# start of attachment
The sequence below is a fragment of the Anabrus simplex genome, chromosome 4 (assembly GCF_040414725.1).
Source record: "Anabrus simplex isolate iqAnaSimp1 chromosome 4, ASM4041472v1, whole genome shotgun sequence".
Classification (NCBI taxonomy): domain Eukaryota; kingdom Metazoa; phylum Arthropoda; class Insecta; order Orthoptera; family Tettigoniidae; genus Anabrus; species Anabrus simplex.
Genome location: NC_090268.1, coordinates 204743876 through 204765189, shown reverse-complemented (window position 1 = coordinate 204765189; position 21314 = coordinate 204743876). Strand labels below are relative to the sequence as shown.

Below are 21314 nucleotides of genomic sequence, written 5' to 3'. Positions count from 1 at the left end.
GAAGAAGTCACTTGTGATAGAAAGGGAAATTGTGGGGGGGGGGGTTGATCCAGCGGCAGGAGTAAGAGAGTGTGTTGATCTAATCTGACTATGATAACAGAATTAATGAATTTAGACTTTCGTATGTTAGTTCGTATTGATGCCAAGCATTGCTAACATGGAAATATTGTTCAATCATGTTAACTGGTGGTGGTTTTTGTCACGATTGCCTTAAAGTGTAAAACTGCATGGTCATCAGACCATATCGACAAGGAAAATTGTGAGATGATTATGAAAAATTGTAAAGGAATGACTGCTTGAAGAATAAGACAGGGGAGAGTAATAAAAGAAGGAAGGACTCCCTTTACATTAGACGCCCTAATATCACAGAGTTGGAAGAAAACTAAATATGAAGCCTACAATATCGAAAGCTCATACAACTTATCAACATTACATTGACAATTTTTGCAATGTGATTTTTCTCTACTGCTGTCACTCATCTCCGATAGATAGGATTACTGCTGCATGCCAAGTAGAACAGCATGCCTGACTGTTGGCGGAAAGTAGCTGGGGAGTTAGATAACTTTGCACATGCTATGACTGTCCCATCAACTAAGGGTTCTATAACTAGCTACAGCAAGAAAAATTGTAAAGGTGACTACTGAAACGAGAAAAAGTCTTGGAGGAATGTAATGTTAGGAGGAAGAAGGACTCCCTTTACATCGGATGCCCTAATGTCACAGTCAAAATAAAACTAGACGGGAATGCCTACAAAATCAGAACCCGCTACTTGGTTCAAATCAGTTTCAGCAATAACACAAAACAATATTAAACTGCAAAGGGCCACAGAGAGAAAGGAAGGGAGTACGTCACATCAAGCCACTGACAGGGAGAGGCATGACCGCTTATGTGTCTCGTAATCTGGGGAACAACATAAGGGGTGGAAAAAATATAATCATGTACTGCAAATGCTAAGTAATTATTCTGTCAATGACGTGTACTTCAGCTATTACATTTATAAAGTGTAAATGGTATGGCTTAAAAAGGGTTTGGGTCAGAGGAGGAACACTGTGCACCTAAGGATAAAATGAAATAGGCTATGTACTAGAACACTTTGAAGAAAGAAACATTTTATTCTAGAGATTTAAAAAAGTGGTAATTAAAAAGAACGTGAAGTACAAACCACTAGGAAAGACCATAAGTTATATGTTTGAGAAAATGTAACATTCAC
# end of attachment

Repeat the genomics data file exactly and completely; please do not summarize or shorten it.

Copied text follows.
The sequence below is a fragment of the Anabrus simplex genome, chromosome 4 (assembly GCF_040414725.1).
Source record: "Anabrus simplex isolate iqAnaSimp1 chromosome 4, ASM4041472v1, whole genome shotgun sequence".
Classification (NCBI taxonomy): domain Eukaryota; kingdom Metazoa; phylum Arthropoda; class Insecta; order Orthoptera; family Tettigoniidae; genus Anabrus; species Anabrus simplex.
Genome location: NC_090268.1, coordinates 204743876 through 204765189, shown reverse-complemented (window position 1 = coordinate 204765189; position 21314 = coordinate 204743876). Strand labels below are relative to the sequence as shown.

Below are 21314 nucleotides of genomic sequence, written 5' to 3'. Positions count from 1 at the left end.
GAAGAAGTCACTTGTGATAGAAAGGGAAATTGTGGGGGGGGGGGTTGATCCAGCGGCAGGAGTAAGAGAGTGTGTTGATCTAATCTGACTATGATAACAGAATTAATGAATTTAGACTTTCGTATGTTAGTTCGTATTGATGCCAAGCATTGCTAACATGGAAATATTGTTCAATCATGTTAACTGGTGGTGGTTTTTGTCACGATTGCCTTAAAGTGTAAAACTGCATGGTCATCAGACCATATCGACAAGGAAAATTGTGAGATGATTATGAAAAATTGTAAAGGAATGACTGCTTGAAGAATAAGACAGGGGAGAGTAATAAAAGAAGGAAGGACTCCCTTTACATTAGACGCCCTAATATCACAGAGTTGGAAGAAAACTAAATATGAAGCCTACAATATCGAAAGCTCATACAACTTATCAACATTACATTGACAATTTTTGCAATGTGATTTTTCTCTACTGCTGTCACTCATCTCCGATAGATAGGATTACTGCTGCATGCCAAGTAGAACAGCATGCCTGACTGTTGGCGGAAAGTAGCTGGGGAGTTAGATAACTTTGCACATGCTATGACTGTCCCATCAACTAAGGGTTCTATAACTAGCTACAGCAAGAAAAATTGTAAAGGTGACTACTGAAACGAGAAAAAGTCTTGGAGGAATGTAATGTTAGGAGGAAGAAGGACTCCCTTTACATCGGATGCCCTAATGTCACAGTCAAAATAAAACTAGACGGGAATGCCTACAAAATCAGAACCCGCTACTTGGTTCAAATCAGTTTCAGCAATAACACAAAACAATATTAAACTGCAAAGGGCCACAGAGAGAAAGGAAGGGAGTACGTCACATCAAGCCACTGACAGGGAGAGGCATGACCGCTTATGTGTCTCGTAATCTGGGGAACAACATAAGGGGTGGAAAAAATATAATCATGTACTGCAAATGCTAAGTAATTATTCTGTCAATGACGTGTACTTCAGCTATTACATTTATAAAGTGTAAATGGTATGGCTTAAAAAGGGTTTGGGTCAGAGGAGGAACACTGTGCACCTAAGGATAAAATGAAATAGGCTATGTACTAGAACACTTTGAAGAAAGAAACATTTTATTCTAGAGATTTAAAAAAGTGGTAATTAAAAAGAACGTGAAGTACAAACCACTAGGAAAGACCATAAGTTATATGTTTGAGAAAATGTAACATTCAC